It is usually easy to copy cultural information - so, in cases where reproductive memes are surrounded by sterile workers require special explanation. Several factors can result in offspring sterility - including:

  • Obfuscation - this protects consumer electronics and microprocessors.
  • Cryptography - This involves using technical defenses to make copying difficult - resulting in Digital Rights Management;
  • Legal threats - Some types of copying are prohibited by copyright, patent and trademark law;
  • Watermarks - This helps to protect some videos, images and money;
  • Registration - Some software ensures that it is not copied by "phoning home" - contacting its manufacturer over the internet;
  • Dongles - Dependencies on something that is not easy to copy.

Offspring sterility is one of the hallmarks of cultural eusiciality that distinguishes it from simple situations where there is an individual meme which lots of identical copies happen to have been made.

Cultural cloning

Money illustrates that cultural kin can be identical clones. Money is an example of cultural eusociality which involves identical clones. Notes and coins are not normally copied from. When they are, the copiers are hunted down and imprisoned. Technical measures are used to prevent copying - such as watermarks, metal strips and very detailed patterns which are hard to scan. Notes and coins are usually produced from reproductive individuals inside the treasury. The money in circulation plays the role of workers, the machines in the treasury that produce them are the queens, and the the blueprints for those machines are their heritable material. Money illustrates that the kin involved can be identical clones - as they are in conventional multicellular organisms. Identical clones usually offer the best possible chance of kin selection resulting in mutual cooperation.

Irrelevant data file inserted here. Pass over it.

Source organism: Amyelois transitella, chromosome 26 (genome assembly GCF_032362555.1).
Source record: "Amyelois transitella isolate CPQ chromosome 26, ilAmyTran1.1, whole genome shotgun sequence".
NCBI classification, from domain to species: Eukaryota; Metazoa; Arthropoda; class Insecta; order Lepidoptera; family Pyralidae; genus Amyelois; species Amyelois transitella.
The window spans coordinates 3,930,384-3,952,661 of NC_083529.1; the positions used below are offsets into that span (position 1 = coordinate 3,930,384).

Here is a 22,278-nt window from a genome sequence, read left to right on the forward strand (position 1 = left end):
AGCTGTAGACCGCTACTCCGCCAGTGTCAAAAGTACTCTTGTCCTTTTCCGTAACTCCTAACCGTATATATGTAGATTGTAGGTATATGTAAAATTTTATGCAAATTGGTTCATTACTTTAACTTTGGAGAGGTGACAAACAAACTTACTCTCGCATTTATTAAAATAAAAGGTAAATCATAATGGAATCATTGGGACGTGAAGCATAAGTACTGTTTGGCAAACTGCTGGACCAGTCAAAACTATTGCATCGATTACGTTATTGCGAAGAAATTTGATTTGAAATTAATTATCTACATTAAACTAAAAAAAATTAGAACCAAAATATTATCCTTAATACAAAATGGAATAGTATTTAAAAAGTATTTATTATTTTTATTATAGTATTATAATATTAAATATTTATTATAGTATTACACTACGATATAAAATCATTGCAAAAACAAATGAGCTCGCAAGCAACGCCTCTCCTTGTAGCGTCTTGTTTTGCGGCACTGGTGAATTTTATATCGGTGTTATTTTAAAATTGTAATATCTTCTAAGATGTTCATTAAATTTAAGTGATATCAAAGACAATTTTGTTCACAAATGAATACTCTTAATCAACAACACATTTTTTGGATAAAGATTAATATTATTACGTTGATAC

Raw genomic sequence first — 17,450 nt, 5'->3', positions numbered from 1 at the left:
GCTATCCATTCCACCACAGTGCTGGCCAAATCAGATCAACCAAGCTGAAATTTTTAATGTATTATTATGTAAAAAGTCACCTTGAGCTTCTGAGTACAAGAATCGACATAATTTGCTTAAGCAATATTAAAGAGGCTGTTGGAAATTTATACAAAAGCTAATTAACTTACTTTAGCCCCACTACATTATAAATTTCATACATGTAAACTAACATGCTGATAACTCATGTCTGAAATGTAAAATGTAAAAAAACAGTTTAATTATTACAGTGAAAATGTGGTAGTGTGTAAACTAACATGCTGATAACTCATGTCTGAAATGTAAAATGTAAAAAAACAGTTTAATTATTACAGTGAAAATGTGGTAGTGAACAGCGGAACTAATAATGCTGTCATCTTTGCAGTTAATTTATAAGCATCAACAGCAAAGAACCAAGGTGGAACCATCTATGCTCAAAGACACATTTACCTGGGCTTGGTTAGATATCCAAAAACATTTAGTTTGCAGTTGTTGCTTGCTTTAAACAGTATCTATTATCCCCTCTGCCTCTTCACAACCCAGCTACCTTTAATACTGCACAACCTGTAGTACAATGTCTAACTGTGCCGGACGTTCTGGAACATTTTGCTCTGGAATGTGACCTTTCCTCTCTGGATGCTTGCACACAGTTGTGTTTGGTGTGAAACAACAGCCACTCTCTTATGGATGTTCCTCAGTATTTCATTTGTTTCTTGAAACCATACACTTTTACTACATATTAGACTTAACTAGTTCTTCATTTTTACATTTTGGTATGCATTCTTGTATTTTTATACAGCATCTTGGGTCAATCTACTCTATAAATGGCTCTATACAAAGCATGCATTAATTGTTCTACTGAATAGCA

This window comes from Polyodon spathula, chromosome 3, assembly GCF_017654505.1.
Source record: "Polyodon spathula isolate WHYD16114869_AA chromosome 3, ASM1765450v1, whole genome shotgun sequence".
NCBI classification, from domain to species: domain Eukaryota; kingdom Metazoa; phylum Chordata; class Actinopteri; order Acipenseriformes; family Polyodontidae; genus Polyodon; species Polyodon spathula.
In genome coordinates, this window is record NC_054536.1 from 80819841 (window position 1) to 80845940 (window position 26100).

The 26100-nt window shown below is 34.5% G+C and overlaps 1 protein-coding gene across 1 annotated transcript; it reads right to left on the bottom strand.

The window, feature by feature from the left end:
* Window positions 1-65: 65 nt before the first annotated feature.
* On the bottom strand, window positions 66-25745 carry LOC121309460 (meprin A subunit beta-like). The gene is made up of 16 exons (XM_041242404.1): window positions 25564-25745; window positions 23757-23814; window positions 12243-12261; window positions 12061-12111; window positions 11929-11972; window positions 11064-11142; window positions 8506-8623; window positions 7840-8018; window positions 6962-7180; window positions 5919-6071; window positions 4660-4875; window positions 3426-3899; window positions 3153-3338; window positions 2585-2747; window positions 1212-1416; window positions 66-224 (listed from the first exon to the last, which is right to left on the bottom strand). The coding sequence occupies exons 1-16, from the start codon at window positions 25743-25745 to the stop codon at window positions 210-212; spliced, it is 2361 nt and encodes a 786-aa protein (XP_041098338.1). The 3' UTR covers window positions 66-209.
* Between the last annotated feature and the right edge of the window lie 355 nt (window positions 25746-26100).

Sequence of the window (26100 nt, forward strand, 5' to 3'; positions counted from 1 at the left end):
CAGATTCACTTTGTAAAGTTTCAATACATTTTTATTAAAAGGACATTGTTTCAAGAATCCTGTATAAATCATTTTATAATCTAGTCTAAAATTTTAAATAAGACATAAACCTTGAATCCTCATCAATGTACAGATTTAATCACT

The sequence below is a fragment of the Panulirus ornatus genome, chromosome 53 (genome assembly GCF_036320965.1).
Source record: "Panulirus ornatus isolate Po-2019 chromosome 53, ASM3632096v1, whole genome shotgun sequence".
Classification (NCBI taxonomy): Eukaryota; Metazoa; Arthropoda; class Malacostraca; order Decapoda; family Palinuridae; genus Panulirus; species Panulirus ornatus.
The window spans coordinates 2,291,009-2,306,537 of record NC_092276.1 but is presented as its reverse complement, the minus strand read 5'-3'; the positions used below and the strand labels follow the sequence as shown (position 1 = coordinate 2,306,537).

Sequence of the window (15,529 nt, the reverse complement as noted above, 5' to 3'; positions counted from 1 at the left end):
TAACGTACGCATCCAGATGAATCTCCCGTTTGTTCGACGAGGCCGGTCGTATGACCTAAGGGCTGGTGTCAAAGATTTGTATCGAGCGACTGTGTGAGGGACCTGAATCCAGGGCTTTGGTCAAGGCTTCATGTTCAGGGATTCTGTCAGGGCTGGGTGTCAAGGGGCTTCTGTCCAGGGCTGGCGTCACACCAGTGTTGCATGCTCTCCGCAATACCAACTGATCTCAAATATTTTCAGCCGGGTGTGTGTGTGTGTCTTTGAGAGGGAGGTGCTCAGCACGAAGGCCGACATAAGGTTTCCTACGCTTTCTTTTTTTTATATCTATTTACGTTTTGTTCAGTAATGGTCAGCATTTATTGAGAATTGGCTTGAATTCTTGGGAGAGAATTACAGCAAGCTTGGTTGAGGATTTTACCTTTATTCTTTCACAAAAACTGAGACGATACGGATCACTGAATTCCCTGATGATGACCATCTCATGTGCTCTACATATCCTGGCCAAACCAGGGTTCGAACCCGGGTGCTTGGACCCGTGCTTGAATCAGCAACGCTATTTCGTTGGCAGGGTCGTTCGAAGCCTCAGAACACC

Parental manipulation

The mechanism responsible for eusociality is typically the same in the organic and cultural realms. Kin selection acts in both realms - the sterile workers and their queens are closely related. In both cases parental manipulation is often involved. The queens make the workers sterile by building them without reproductive parts, so that they can better help their maker without getting distracted.

Eusociality - or extended phenotype?

When considering cultural eusociality, one issue is whether the sterile forms are better viewed as individuals in their own right - or the extended phenotype of the reproductives. For example, a cake factory makes "sterile" cakes - which are rarely copied from directly. It might be unorthodox to describe those as "sterile workers" - since they don't really contain the same "heritable material" as is found in the cake factory. The process of baking makes "reverse-engineering" the cake challenging - and the cake might better be regarded as the extended phenotype of the cake factory. I call this the "hair and nails` issue because, while human somatic cells are a lot like sterile workers, hair and fingernail tissues are not.


Cultural eusociality is ubiquitous. The printing press produced some of the first mass-produced identical copies of memes. These days, digital copying has reduced the cost of copying further - and some web pages and videos have been reproduced billions of times. In many cases, these highly-copied digital systems exhibit offspring sterility, one of the hallmarks of eusociality. This is often implemented via "Digital Rights Management" (DRM) systems.

This article is based on an excerpt from my forthcoming "Memes" book.